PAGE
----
[Progress Publishers, Moscow, 1977, with some notes by R. Rojas.]

And in 1845, we have Marx’s third thesis on Feuerbach:

The materialist doctrine that men are products of circumstances and upbringing, and that, therefore, changed men are products of changed circumstances and changed upbringing, forgets that it is men who change circumstances and that the educator must himself be educated. Hence this doctrine is bound to divide society into two parts, one of which is superior to society. The coincidence of the changing of circumstances and of human activity or self-change [Selbstveränderungcan be conceived and rationally understood only as revolutionary practice.  [Marx. 3rd Thesis on Feuerbach]

The relationship between the earlier and later conception appears to raise the problem of how the later conception can be accommodated to the earlier work in the Theses on Feuerbach, especially the 3rd thesis. It appears to contradict the work on Feuerbach. Critically, this is important in the understanding of Marx’s method and approach in his work.

Marx here uses the category of ‘being’ (or social being) or ‘existence’ (or social existence) rather than ‘matter’, ‘objective conditions’, ‘objective reality’, ‘social conditions’ ‘circumstances’, etc. Why? Initially, it seems to be a strange choice because ‘being’ and ‘existence’ appear to be the most abstract of categories. Hegel, as we all know, starts with this category in his Logic. Then Engels, with his usual acumen, notes that Hegel is confronted with the much-debated problematic of making the transition to ‘Nothing’. Some have asserted that a close reading of the first paragraphs of the Logic suggests that Hegel actually ‘imports’ – from his own ‘Verstandlich’, ‘ausserlich’ realm of ‘externality’ –  the second category in the exposition rather than actually deriving it from the first category of ‘Being’. The determinations of the category of ‘Consciousness’ only come later as a ‘more concrete and developed’ characterisation of the intial category. In the Encyclopaedia, ‘Being’ is the very first category (in the Logic) and ‘Consciousness’ is only posited later and elaborated in and from ‘subjective spirit’ in the third part of the Encyclopaedia, Philosophy of Mind.  Consciousness, in Hegel, therefore appears as a more concrete category than Being.

Hegel’s difficulty in the first paragraph of the Logic arises because within the realm of ‘the Idea’, by starting with ‘Being’ as the most abstract of categories, he is unable to derive ‘Nothing’ because no mediation can arise from the content of the first category. The first category of ‘Being’ is absolutely identical with ‘Nothing’, the second category. Both categories are absolutely identical with each other without a differentiated content emerging within the category of ‘Being’ itself to engender the mediation which is necessary to posit the third category of ‘Becoming’ (Werden). Hence the accusation that Hegel ‘imports’ ‘Nothing’ (without mediation) in order to posit ‘Becoming’ and then happily ‘progresses’ with the whole exposition in the Logic as if nothing has happened like stepping over the body of a dead man on your front doorstep as you walk out to take your morning constitutional in the fresh air of the park. The rather astounding implication of this is that Hegel’s whole subsequent exposition in the Logic is, formally, founded upon ‘non-derivation’ in the first category i.e. is a compromise (or shortcut) in the dialectical method ab initio. That is, it is founded upon a formalism : an importation of an underived (and underivable) category. I leave others to investigate this assertion that Hegel ‘cheated’ in the first pages of the Logic. Let’s move on from where we are, endeavouring to take aspects of it with us, if you’ll pardon the philosophical sarcasm.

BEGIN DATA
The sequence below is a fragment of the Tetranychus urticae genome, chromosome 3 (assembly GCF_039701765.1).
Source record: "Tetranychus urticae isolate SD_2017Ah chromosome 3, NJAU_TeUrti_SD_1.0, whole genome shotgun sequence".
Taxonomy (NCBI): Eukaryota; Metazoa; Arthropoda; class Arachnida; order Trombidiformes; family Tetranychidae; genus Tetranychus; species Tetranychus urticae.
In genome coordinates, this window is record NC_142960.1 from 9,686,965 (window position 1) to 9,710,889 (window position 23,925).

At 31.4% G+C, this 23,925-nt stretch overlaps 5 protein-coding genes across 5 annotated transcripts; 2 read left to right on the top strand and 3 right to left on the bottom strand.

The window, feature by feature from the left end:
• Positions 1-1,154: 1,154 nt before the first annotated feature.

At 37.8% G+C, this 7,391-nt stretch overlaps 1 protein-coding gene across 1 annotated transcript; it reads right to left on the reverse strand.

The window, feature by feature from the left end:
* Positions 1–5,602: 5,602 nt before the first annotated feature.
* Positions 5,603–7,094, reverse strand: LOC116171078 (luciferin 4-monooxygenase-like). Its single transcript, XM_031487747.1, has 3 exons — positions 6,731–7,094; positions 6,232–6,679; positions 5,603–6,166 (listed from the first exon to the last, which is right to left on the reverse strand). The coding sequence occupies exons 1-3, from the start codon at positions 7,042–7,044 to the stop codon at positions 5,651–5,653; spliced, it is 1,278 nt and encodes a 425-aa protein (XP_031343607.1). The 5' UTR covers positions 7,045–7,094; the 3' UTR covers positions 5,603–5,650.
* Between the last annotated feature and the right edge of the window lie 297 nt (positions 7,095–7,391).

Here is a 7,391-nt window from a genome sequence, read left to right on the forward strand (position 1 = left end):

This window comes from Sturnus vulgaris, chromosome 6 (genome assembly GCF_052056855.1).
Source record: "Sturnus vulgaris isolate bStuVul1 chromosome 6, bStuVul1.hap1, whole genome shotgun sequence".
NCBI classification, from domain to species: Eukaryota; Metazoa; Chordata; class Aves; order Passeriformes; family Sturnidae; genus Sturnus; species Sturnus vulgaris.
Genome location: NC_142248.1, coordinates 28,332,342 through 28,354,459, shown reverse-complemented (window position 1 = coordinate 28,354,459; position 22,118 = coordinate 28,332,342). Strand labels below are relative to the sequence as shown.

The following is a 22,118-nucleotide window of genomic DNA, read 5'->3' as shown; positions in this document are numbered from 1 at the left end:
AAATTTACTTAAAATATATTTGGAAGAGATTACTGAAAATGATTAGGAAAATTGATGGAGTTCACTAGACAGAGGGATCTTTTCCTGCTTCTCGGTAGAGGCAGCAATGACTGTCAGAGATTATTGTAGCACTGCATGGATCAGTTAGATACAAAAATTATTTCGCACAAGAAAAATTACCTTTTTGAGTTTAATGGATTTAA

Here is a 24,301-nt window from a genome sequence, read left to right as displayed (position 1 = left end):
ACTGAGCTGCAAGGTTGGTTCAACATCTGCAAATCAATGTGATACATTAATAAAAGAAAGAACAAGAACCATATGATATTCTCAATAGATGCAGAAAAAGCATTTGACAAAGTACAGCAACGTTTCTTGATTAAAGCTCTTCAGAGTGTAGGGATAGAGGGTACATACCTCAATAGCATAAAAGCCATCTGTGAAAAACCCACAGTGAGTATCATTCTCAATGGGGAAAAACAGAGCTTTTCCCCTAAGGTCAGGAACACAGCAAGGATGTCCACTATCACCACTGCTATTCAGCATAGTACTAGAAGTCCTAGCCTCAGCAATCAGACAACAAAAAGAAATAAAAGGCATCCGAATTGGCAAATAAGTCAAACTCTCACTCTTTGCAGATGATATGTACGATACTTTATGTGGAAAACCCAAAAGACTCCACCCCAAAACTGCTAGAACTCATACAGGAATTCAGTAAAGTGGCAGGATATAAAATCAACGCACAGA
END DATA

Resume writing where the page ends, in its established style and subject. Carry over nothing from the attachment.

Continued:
Accordingly, in Hegel, ‘Being’ is the most abstract of categories because his exposition takes place within the realm of the ‘Idea’. In the Logic, he “progresses” from this category so that each superseding category contains the wealth of the totality of the antecedent categories incorporated within it. And hence, his exposition becomes increasingly more concrete as it unfolds. Consciousness, accordingly, in Hegel, is posited as a more concrete category than Being or Existence. Marx, in Capital, starts with the commodity and his exposition, like Hegel’s in the Logic, becomes increasingly more concrete, incorporating an increasingly richer determination as it progresses. This is why Volume 3 of Capital gives a deeper understanding of the nature of capital vis-a-vis Volume 1, the findings of which become incorporated in the later volume. [1] Production – [2] Circulation – [3] Production as a whole.